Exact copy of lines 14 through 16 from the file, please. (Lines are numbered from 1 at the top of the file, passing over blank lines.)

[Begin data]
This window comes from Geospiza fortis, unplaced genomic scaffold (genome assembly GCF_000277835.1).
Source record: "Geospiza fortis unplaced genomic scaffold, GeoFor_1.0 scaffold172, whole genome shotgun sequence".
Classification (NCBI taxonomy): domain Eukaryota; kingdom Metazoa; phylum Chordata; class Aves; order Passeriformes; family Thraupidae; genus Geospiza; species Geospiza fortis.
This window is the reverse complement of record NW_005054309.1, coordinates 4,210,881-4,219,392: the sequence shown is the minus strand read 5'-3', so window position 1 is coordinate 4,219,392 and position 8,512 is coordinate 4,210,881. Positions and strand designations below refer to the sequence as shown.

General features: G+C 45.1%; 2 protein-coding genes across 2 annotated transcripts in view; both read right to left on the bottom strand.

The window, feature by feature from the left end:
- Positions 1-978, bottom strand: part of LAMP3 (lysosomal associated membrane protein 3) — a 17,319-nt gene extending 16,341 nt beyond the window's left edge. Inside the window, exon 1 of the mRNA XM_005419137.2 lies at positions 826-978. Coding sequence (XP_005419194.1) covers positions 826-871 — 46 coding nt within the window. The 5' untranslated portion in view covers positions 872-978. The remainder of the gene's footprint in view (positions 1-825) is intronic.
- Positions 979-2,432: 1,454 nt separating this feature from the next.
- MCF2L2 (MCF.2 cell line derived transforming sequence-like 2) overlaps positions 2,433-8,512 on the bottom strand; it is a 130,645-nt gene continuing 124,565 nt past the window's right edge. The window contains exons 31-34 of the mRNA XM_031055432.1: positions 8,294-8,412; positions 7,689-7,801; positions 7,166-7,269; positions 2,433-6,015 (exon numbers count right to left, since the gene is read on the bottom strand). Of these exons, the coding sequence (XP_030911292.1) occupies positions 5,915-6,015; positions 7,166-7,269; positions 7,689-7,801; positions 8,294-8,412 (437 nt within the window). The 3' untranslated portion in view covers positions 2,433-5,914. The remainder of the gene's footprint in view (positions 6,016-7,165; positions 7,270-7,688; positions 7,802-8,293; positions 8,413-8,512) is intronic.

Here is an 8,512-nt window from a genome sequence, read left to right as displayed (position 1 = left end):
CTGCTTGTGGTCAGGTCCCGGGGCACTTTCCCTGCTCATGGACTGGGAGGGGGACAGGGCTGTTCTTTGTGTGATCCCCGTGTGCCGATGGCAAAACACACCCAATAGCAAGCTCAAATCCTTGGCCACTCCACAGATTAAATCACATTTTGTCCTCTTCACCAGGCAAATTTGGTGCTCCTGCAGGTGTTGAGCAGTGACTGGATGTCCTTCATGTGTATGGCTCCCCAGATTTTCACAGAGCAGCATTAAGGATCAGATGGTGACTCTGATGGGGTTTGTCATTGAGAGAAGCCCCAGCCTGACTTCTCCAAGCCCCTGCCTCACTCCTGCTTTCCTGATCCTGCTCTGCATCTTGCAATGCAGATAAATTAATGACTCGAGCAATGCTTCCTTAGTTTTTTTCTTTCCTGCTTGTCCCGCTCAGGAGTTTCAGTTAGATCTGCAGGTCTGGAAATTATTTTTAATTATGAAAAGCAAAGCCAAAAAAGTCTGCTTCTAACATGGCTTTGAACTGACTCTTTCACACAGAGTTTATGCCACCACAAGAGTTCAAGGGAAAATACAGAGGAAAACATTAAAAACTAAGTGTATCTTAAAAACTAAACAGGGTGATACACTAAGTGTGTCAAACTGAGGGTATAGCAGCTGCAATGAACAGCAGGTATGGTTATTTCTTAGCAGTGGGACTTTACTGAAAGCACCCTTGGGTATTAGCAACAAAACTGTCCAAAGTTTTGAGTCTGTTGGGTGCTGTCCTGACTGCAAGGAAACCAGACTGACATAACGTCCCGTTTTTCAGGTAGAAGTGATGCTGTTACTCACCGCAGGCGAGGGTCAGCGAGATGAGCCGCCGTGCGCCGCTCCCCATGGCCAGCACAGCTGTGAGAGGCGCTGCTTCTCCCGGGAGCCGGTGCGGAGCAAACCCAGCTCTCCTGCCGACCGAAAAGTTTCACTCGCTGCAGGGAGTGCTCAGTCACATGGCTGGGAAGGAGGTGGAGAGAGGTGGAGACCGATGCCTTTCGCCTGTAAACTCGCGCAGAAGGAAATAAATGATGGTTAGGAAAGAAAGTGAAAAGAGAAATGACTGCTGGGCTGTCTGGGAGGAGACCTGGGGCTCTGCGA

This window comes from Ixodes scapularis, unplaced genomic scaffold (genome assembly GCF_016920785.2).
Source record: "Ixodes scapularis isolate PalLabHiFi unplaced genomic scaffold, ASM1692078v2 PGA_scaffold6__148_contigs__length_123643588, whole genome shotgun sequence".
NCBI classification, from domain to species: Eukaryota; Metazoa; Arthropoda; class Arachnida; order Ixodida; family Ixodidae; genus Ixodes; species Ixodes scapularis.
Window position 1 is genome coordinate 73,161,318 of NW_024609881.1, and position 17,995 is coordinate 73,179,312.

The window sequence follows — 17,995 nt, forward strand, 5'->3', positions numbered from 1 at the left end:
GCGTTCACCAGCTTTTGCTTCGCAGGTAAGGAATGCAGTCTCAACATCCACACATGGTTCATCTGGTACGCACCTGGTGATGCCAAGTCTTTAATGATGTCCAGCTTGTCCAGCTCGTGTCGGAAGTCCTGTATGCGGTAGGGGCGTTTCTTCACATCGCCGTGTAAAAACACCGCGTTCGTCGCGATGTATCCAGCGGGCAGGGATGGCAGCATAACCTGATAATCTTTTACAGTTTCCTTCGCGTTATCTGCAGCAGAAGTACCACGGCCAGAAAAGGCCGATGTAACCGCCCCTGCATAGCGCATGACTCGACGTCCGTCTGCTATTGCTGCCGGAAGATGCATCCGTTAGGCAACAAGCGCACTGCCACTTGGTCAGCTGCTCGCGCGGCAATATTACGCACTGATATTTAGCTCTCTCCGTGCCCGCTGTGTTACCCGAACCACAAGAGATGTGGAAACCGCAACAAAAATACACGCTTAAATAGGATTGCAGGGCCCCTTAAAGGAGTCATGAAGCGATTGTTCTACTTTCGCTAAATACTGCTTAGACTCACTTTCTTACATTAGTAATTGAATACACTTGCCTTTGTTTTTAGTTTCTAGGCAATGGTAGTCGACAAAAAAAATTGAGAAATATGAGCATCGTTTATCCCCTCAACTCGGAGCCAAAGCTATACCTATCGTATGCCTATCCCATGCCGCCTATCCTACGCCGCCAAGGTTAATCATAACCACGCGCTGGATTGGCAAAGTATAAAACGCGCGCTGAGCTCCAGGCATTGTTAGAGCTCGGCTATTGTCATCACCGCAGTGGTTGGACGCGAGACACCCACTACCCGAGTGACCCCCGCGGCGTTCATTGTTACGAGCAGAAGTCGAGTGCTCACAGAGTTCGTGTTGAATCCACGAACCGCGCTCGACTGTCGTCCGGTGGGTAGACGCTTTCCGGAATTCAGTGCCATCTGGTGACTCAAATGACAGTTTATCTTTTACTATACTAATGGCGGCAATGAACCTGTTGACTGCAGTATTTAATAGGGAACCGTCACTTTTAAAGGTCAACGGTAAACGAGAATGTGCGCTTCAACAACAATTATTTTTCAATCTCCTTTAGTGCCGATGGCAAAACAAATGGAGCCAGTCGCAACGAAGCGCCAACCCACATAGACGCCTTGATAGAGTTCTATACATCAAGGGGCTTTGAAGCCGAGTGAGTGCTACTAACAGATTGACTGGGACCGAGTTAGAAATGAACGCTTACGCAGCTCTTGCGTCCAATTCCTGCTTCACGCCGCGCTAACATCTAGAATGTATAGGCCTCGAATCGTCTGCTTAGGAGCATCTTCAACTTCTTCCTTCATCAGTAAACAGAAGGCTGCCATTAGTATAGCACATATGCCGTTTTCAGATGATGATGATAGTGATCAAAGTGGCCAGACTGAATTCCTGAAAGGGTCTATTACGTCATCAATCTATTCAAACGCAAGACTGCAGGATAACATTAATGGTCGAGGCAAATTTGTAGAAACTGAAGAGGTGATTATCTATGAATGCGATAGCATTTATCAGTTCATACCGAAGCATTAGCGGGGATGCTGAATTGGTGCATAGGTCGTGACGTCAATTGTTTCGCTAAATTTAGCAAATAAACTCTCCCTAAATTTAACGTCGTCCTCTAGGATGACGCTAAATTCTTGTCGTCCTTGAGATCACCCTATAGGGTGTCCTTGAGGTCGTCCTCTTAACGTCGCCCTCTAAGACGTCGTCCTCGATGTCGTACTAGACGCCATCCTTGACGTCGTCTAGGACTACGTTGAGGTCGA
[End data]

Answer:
NCBI classification, from domain to species: Eukaryota; Metazoa; Arthropoda; class Arachnida; order Ixodida; family Ixodidae; genus Ixodes; species Ixodes scapularis.
Window position 1 is genome coordinate 73,161,318 of NW_024609881.1, and position 17,995 is coordinate 73,179,312.

The window sequence follows — 17,995 nt, forward strand, 5'->3', positions numbered from 1 at the left end: